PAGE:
Australia Elective surgeries cancelled for two weeks for some patients by Australia's largest public hospital provider
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Australia's largest public hospital provider has cancelled elective surgeries for some patients for a fortnight to deal with bed shortages.
It comes as Queensland's medical leaders said the system was at breaking point with a lack of beds and staff, and inadequate health funding dating back more than 30 years.
A memo from Brisbane's Metro North Hospital and Health Service (MNHHS) chief executive said hospitals have been experiencing "increased demand" over the past weeks.
Elective surgery will be cancelled for category 2 and 3 patients, except for "long wait" category 2 patients who've been waiting more than 90 days.
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Operations will go ahead for the most urgent category 1 patients.
A MNHHS spokesperson said in a statement it had made temporary and proactive changes to maintain its surgical program during the winter months.
"These decisions have been unanimously supported by our clinical executive team," the statement said.
"Over the next two weeks, Metro North will continue surgeries for those with most clinical need, including Category 1, long-wait Category 2 and 3 patients still to be treated, as well as those who don't need an overnight bed.
"Non-urgent elective surgeries are being rescheduled during this period."
The spokesperson said the two-week period would allow further strategies to be implemented to address capacity issues and anticipated increased demand during winter for flu season.
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"Additional action is being taken to increase capacity where it is most needed across Metro North Health," the statement said.
"[This] may include additional surgery hours, extending medical imaging services, bringing in additional staff, and creating additional bed space to improve timeliness of patient access to services.
"Metro North Health will also look at inter-hospital transfers where appropriate."
Unprecedented demand has hospitals in 'crisis mode'
Australian Medical Association Queensland (AMAQ) president Chris Perry said hospitals across the state were being plagued by a shortage of beds and clogged emergency departments.
"Our hospitals are being knocked down and rebuilt without enough beds," he said.
"The beds are not normal beds — they're a unit of medical activity and those bed cost between $500,000 and $2 million a year.
"The pointy end — it's on view and you can't hide from it — is bed block.
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"You can't get into the hospitals because they're far too small and that's seen the accident emergencies."
Emergency physician Kim Hansen, from St Andrew's War Memorial Hospital in Brisbane, said emergency departments were facing unprecedented demand this year, with some patients left waiting more than 24 hours.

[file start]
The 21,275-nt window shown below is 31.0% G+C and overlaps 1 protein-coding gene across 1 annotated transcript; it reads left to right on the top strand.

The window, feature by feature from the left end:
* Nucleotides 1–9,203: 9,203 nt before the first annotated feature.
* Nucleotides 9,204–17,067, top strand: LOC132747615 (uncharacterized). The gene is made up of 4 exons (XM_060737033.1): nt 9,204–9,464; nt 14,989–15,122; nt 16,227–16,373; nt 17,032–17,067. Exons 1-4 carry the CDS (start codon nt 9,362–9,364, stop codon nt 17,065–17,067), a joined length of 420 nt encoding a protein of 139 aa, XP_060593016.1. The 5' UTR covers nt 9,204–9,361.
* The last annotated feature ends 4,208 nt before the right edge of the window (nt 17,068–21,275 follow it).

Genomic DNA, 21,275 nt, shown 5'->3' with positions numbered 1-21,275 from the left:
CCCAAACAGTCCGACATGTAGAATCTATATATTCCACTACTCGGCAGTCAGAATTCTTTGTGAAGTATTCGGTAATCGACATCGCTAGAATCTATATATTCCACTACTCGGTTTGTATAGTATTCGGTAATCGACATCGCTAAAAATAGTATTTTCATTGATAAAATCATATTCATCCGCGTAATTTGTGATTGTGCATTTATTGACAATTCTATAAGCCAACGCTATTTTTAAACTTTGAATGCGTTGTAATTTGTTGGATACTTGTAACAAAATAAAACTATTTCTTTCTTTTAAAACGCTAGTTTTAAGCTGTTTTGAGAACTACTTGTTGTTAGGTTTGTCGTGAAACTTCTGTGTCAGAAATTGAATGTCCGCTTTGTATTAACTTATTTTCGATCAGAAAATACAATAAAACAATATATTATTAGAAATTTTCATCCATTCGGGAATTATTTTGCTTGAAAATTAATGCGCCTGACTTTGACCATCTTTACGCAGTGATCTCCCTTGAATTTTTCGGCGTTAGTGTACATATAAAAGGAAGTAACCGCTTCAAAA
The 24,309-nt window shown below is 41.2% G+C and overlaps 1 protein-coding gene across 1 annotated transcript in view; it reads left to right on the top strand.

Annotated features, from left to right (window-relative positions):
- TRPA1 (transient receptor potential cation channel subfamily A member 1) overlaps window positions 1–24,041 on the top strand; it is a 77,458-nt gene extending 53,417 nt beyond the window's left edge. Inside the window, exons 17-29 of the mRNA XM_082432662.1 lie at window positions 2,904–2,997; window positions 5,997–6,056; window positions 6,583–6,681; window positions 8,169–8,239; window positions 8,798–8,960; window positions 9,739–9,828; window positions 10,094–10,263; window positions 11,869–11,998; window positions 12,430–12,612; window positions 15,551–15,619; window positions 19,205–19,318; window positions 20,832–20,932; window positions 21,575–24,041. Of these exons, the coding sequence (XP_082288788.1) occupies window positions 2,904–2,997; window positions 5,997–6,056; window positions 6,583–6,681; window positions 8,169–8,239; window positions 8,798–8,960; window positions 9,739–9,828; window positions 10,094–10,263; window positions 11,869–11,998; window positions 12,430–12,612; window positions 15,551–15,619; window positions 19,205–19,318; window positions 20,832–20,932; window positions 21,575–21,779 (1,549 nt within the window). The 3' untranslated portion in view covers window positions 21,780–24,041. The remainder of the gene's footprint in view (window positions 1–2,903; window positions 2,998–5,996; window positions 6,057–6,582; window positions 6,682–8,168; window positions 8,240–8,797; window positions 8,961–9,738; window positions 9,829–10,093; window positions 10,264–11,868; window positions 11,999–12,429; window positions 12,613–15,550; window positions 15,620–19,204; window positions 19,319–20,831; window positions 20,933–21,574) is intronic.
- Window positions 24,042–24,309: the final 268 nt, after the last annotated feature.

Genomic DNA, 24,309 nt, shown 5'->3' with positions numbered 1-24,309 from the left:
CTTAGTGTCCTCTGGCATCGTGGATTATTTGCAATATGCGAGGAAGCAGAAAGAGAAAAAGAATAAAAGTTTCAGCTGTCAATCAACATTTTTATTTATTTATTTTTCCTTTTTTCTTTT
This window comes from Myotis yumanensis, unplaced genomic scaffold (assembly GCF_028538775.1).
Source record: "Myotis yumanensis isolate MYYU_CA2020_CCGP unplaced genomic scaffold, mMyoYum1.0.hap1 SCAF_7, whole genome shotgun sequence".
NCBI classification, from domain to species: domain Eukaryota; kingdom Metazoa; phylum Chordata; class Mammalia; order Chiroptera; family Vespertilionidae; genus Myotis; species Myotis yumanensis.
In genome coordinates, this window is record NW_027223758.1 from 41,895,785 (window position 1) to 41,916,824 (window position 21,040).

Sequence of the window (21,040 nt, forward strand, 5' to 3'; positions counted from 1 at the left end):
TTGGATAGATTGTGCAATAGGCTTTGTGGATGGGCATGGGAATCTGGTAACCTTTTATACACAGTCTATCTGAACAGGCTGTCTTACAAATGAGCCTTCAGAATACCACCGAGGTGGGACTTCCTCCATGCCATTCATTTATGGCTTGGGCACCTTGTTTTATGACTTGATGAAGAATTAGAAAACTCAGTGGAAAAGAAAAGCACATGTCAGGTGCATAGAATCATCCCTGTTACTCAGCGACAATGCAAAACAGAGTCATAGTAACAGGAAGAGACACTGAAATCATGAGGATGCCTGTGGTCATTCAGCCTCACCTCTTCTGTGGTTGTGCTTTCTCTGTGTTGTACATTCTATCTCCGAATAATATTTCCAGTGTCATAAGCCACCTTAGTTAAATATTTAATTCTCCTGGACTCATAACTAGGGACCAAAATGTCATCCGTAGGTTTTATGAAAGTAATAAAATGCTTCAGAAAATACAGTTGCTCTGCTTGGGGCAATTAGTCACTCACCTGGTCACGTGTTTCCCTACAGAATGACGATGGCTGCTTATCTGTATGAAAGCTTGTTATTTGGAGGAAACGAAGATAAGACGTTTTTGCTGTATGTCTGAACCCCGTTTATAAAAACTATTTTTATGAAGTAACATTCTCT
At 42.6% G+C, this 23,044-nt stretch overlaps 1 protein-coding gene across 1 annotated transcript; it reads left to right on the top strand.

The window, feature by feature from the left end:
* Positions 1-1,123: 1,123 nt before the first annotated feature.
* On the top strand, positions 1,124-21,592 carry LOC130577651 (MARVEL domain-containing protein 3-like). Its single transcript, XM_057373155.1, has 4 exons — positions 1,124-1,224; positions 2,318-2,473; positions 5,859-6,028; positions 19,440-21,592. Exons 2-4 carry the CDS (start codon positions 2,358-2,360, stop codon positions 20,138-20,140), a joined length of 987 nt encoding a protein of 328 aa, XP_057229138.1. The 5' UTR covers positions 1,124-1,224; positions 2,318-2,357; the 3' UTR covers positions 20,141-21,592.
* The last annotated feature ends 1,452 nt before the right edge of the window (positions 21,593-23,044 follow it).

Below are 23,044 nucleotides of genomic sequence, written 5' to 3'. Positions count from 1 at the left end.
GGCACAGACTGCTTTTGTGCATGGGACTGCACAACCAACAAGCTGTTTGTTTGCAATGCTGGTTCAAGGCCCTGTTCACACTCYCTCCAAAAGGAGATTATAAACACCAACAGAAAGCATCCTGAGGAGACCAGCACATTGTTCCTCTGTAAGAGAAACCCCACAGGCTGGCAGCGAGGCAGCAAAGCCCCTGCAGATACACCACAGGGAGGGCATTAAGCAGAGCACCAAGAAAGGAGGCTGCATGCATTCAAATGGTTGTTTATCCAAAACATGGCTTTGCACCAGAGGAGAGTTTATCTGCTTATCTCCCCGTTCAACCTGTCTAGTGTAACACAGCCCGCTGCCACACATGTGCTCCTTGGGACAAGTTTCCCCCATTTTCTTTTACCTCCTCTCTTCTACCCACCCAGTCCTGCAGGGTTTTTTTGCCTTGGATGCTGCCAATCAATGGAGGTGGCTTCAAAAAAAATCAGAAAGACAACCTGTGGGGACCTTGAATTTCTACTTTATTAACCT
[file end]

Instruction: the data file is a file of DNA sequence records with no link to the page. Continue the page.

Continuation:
"That's put us into crisis mode," she said.
"It's happening across Queensland, interstate and overseas.
"The number of patients presenting every day is higher than before.
"The waits are getting longer and longer – both for an ambulance, for a bed inside the emergency department, and then a bed inside the hospital.
"We know that patients who spend more than eight hours in the emergency department have a higher mortality rate.
"We know patients are dying because of this crisis."
Dr Hansen said hospital beds needed to be used more efficiently and hospitals should be kept at 90 per cent capacity to ensure enough space to admit patients to an emergency department.
The emergency specialists, surgeons and doctors from across the state held a roundtable today to develop a road map out of the emergency department ramping crisis.
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New health data reflects pressures
New performance health data for Queensland found there were 622,609 emergency department presentations between January and March 2021 – an increase of 14 per cent from the same period last year.
There were 36,781 elective surgeries, which was an 8.8 per cent increase.
Queensland Health Minister Yvette D'Ath said the data reflected the significant demand across the state's health system.
"The COVID-19 pandemic has been a contributor, but we are continuing to see increases in patient numbers unrelated to COVID as well," Ms D'Ath said.
"Issues around bed capacity and our aging population need to be offset by innovative and robust models of care, including Hospital in the Home and the Satellite Hospitals programs, and further Commonwealth support for aged care and disability care.
"We're doing everything we can to alleviate the pressure on our hospitals, but the Commonwealth finding beds for the almost 600 aged care and disability care patients currently in our hospitals would be a welcome development."
Logan, Townsville, Redcliffe and QEII hospitals recorded the longest median wait times for elective surgery.
Queensland Health also launched anfor people to check and compare health data for public and private hospitals and residential aged care facilities.
Ms D'Ath said it was disappointing that 84 per cent of private residential aged care facilities opted out of submitting their data.
"We have invited all 494 private aged care facilities across Queensland to put that data up — 84 per cent – 384 of them – have chosen to opt out and not provide that data," Ms D'Ath said.
"Off the back of the royal commission into aged care, I really would have thought that aged care providers would see the benefit in giving the public confidence of the service they provide because they need that confidence right now.
"When there's transparency and accountability around this sort of data being reported it leads to better outcomes and quality care."
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